All clouds are not equal: differentiating an enterprise cloud

Table of Contents

  1. Summary
  2. The current state of the cloud
  3. Common enterprise workloads
  4. Enterprise cloud-adoption barriers
  5. Key factors to consider when choosing an enterprise cloud platform
  6. Key takeaways
  7. About Janakiram MSV


Until recently startups and small to medium businesses drove cloud adoption. Now, with cloud service providers maturing, many businesses are considering migrating applications to the cloud. In particular, the IT industry has witnessed a rapid adoption of the public cloud. This research report examines the current state of the cloud, barriers to enterprise cloud adoption, and the key factors to consider when choosing an enterprise cloud platform.

Since the majority of cloud-based applications and workloads require elasticity, the major public cloud adoption trend is toward hosting scale-out applications like a public-facing web application or a mobile backend that exposes API. Enterprise customers usually begin evaluating the cloud by moving development and test environments. They have yet to broadly migrate mission-critical applications like ERP, CRM, messaging, collaboration, business intelligence, and other line-of-business applications.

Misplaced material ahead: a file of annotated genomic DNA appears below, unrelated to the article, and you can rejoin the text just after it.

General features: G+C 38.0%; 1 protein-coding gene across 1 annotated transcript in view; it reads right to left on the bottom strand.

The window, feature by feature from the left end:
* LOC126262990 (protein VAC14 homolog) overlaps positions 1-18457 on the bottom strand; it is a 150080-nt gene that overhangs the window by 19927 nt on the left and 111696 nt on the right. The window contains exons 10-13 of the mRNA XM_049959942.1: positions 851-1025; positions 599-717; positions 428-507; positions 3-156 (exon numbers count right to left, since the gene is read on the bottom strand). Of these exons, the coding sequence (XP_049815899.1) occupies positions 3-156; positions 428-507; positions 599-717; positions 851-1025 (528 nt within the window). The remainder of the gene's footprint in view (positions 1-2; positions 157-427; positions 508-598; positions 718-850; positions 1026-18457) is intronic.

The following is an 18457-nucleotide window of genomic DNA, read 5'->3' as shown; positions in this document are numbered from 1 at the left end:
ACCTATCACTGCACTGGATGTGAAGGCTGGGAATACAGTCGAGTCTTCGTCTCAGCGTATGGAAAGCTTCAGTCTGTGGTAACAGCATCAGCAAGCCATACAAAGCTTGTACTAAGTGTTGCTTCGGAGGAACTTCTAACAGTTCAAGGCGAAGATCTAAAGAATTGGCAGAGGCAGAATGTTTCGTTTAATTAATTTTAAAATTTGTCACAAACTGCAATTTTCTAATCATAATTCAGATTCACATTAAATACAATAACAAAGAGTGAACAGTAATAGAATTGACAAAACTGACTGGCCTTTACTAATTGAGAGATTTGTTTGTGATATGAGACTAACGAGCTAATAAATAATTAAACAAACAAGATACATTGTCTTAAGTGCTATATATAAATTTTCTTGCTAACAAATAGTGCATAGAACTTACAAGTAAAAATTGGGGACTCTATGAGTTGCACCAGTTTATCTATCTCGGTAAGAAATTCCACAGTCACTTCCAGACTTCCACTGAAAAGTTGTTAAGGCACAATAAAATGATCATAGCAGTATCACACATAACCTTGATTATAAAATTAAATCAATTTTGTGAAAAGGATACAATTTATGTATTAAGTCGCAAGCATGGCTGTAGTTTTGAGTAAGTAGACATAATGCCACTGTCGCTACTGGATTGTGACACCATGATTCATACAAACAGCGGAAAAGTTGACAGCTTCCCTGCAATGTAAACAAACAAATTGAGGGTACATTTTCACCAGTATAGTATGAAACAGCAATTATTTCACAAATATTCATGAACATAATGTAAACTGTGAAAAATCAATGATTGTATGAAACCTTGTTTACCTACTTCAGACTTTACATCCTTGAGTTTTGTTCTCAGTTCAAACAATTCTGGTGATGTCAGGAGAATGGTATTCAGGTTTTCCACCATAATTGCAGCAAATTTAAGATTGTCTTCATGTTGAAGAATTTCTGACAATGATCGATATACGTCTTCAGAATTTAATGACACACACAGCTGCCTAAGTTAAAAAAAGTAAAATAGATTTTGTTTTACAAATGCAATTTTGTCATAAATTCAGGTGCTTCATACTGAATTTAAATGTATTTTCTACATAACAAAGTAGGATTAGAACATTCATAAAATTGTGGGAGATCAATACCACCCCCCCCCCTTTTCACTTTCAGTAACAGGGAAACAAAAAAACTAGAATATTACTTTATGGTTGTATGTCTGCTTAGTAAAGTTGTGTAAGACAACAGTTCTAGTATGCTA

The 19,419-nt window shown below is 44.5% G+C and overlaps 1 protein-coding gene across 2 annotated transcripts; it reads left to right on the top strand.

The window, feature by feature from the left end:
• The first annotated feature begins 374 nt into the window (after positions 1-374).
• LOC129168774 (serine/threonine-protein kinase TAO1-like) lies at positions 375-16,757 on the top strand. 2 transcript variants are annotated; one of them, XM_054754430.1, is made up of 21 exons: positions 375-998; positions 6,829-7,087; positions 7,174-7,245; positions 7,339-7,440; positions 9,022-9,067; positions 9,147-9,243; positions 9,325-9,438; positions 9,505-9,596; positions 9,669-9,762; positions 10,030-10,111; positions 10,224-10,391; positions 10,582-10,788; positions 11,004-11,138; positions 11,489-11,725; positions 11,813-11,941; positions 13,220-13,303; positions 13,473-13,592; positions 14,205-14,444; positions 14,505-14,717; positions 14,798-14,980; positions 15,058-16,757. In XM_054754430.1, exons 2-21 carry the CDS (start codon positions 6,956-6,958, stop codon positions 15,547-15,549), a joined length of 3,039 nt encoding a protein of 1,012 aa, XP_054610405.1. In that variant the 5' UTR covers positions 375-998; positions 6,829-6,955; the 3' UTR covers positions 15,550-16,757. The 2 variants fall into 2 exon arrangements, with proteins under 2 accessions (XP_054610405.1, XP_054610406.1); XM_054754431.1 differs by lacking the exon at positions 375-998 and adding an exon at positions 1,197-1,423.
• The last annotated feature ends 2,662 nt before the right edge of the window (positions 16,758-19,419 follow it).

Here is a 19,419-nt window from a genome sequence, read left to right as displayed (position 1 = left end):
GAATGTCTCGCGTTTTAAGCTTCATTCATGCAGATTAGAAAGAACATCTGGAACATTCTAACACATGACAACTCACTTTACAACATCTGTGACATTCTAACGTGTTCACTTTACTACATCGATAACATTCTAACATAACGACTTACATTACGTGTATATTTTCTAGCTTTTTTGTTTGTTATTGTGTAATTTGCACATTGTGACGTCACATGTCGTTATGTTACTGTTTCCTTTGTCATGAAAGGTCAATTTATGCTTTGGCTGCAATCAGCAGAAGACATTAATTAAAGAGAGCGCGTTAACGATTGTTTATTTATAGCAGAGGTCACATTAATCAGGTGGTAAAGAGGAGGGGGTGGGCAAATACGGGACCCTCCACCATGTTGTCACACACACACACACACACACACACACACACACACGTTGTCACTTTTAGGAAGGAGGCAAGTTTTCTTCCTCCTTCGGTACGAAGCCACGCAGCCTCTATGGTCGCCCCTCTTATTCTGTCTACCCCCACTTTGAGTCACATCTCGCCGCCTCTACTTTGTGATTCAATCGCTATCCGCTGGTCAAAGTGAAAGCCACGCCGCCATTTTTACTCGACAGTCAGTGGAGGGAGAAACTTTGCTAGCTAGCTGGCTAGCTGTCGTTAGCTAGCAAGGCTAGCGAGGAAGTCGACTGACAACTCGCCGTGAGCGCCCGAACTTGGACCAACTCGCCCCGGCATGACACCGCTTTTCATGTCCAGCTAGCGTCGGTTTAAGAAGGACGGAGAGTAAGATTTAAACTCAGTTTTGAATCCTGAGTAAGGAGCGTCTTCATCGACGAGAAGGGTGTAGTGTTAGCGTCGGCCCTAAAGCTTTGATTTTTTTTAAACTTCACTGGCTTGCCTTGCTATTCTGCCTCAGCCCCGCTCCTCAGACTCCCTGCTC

Many factors influence the decision to migrate enterprise applications to the cloud. Many applications must remain in the data center while other applications move to the cloud. This division requires a robust hybrid platform that can seamlessly bridge the cloud and on-premise assets. Reliability, security, availability, compliance, and governance all play a major role in the decision.

Cloud providers must supply their customers with an enterprise-ready platform. Enterprise applications need an environment that is reliable and robust. It should deliver predictable performance. Not every cloud platform is enterprise-ready.

Key findings in this report:

  • The ROI of cloud migration varies by workload, those with potential gain being most ready. Enterprises can start cloud migration with these cloud-ready workloads and then move mission-critical applications.
  • The cloud addresses discrepancies between dev/test and production by automating the provisioning environment that closely resembles the production environment.
  • Despite understanding the benefits of the cloud, CIOs will not move their core business applications into the cloud until cloud providers address several main concerns, including security, control, customization, and complexity.
  • Enterprises prefer integrated, managed cloud service offerings that provide high availability, security, compliance, and assured business continuity.

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